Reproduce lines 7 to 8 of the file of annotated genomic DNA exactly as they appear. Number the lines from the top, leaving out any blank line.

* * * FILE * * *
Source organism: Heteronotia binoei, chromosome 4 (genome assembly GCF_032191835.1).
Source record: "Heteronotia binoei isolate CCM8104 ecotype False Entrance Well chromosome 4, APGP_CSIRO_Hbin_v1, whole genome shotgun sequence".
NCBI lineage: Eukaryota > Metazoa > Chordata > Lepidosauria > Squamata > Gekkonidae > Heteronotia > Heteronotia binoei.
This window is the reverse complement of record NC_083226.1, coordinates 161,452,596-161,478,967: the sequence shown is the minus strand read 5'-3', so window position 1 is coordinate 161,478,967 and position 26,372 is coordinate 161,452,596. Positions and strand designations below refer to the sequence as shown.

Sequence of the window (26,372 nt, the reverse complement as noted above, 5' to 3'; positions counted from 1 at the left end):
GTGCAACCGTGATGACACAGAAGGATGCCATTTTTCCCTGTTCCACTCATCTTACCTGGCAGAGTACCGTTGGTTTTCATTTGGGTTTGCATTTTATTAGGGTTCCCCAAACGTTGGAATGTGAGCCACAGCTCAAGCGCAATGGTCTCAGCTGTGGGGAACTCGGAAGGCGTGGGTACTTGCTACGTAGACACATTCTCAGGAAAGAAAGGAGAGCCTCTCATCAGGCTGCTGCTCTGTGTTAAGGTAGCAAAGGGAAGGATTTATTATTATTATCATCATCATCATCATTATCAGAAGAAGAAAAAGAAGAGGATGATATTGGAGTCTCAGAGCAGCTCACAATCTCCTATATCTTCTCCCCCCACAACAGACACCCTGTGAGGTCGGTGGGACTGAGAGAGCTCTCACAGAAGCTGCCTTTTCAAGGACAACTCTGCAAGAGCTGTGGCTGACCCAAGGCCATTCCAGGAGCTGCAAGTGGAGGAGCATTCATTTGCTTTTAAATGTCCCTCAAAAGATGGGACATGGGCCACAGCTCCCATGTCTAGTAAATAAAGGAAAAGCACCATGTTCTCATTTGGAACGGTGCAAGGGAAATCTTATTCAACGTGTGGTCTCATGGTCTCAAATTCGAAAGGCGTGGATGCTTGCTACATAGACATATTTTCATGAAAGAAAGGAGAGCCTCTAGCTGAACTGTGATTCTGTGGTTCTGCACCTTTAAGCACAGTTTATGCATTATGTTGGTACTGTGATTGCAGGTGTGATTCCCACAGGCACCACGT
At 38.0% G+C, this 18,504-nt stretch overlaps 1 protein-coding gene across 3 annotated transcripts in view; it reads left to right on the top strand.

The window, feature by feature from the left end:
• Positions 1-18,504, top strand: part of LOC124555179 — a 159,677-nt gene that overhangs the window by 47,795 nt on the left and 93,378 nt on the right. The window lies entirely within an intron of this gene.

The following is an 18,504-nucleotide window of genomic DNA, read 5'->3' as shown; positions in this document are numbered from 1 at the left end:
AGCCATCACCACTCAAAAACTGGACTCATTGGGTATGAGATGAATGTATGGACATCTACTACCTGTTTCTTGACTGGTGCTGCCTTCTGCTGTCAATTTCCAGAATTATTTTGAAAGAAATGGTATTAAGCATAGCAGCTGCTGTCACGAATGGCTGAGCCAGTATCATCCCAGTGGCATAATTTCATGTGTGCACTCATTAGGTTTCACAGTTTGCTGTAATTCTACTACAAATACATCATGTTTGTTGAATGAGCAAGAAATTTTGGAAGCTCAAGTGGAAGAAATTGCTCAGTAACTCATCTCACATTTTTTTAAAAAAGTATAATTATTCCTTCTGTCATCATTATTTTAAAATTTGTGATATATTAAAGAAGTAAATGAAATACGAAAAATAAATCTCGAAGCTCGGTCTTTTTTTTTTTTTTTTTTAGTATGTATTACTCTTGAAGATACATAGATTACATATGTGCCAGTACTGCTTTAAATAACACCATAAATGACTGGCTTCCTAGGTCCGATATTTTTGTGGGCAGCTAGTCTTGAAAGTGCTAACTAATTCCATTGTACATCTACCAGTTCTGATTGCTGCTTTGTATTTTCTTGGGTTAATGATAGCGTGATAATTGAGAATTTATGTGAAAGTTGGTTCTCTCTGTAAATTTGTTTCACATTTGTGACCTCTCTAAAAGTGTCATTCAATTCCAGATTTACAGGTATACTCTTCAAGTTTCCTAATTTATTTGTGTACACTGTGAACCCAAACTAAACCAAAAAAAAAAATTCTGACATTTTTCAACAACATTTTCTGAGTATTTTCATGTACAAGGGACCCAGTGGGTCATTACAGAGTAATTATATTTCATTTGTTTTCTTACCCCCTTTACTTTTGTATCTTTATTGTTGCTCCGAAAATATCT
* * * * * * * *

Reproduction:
At 38.0% G+C, this 18,504-nt stretch overlaps 1 protein-coding gene across 3 annotated transcripts in view; it reads left to right on the top strand.

The window, feature by feature from the left end: